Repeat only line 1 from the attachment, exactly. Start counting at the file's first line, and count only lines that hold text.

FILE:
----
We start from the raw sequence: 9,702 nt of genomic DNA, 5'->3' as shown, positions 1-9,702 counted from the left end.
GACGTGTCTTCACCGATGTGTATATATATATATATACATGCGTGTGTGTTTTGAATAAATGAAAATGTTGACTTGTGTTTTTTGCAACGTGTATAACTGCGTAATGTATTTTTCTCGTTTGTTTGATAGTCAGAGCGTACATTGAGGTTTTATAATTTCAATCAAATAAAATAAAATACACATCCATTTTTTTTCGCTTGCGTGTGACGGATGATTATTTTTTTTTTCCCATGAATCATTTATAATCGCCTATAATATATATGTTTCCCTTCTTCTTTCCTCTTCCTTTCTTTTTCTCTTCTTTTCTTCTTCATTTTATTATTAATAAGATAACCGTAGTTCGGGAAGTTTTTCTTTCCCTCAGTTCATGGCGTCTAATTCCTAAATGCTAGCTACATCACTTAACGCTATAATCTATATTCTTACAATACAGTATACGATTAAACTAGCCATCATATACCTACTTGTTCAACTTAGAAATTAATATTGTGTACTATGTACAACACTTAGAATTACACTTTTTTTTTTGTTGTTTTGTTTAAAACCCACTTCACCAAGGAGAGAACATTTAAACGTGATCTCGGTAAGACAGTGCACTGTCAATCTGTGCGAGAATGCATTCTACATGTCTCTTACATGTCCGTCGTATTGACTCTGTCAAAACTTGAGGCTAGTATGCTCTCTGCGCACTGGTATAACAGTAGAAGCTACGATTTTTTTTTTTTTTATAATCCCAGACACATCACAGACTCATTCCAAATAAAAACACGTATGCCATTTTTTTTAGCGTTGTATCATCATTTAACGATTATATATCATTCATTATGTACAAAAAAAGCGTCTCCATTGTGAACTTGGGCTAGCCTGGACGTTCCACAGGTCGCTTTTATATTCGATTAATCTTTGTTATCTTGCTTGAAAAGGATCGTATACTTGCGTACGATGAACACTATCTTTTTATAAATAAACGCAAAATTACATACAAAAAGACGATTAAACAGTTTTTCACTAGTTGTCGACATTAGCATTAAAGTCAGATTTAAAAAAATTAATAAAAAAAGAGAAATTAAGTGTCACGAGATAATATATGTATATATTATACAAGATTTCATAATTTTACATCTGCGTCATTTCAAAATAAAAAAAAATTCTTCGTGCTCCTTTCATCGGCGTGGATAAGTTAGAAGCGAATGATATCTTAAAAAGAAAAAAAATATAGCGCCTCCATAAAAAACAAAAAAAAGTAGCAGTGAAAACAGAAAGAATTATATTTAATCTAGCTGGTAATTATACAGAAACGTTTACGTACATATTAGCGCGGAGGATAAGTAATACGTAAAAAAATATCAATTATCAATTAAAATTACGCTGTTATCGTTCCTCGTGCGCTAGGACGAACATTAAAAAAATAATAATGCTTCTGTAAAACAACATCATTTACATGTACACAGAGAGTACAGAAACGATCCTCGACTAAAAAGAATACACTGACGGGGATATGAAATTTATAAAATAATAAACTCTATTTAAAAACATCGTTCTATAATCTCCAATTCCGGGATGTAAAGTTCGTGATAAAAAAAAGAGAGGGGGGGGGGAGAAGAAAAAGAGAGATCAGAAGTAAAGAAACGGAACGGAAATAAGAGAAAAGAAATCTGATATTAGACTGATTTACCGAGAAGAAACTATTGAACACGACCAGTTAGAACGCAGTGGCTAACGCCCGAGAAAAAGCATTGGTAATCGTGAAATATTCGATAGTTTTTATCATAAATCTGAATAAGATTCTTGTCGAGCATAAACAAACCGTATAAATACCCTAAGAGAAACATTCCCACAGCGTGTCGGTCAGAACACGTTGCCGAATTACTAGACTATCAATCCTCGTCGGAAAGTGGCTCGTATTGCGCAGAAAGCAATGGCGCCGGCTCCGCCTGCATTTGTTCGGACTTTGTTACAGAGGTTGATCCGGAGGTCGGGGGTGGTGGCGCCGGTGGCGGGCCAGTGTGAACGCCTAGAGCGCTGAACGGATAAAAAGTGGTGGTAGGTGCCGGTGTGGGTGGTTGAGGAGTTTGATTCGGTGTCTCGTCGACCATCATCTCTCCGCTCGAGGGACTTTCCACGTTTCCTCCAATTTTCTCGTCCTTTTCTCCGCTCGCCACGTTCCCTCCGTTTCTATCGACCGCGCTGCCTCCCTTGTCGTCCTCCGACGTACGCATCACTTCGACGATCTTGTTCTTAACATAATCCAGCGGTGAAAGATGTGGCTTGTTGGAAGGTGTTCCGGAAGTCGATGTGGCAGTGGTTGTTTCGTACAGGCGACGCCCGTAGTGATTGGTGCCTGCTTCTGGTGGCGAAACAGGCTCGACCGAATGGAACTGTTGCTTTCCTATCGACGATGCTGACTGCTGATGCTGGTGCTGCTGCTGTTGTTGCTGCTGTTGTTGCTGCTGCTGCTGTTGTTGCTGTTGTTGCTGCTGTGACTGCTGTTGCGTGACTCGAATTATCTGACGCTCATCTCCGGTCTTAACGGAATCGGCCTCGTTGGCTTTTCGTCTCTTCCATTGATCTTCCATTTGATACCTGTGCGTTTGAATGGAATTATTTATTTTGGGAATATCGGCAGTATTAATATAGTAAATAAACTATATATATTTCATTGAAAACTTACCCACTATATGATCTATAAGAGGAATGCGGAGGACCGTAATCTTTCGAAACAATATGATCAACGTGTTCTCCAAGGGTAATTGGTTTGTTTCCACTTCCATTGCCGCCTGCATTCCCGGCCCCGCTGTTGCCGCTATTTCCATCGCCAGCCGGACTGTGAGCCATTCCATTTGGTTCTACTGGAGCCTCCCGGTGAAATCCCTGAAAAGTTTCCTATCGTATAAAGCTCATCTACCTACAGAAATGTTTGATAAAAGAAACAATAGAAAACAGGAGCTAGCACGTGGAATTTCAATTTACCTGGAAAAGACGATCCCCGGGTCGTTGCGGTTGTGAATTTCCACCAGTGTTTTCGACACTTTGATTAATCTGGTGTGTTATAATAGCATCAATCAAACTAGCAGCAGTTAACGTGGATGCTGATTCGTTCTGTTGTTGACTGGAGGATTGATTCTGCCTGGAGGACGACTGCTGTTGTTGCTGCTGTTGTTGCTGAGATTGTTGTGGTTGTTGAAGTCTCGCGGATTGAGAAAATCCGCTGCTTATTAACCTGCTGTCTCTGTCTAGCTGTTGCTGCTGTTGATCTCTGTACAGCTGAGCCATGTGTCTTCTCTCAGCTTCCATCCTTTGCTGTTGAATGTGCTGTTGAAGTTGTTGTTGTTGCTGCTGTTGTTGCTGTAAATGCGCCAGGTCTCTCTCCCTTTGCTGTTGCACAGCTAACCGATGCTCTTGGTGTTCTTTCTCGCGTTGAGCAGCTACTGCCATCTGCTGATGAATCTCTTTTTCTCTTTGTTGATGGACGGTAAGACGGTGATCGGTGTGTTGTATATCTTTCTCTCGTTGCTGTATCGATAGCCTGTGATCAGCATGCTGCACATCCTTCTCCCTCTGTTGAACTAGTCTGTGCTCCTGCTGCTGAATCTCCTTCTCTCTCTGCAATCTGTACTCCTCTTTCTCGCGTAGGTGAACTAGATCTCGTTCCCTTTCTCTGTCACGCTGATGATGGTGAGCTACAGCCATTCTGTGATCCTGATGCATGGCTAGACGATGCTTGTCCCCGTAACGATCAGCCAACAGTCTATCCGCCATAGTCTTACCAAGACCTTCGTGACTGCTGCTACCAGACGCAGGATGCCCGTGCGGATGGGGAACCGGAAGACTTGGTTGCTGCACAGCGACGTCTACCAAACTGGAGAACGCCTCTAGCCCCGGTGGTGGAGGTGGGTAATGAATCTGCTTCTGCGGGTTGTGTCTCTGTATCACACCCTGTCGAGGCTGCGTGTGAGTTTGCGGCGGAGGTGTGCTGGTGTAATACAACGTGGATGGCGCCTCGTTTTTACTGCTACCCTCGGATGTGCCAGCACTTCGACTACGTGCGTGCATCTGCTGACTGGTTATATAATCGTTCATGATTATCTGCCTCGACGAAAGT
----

We start from the raw sequence: 9,702 nt of genomic DNA, 5'->3' as shown, positions 1-9,702 counted from the left end.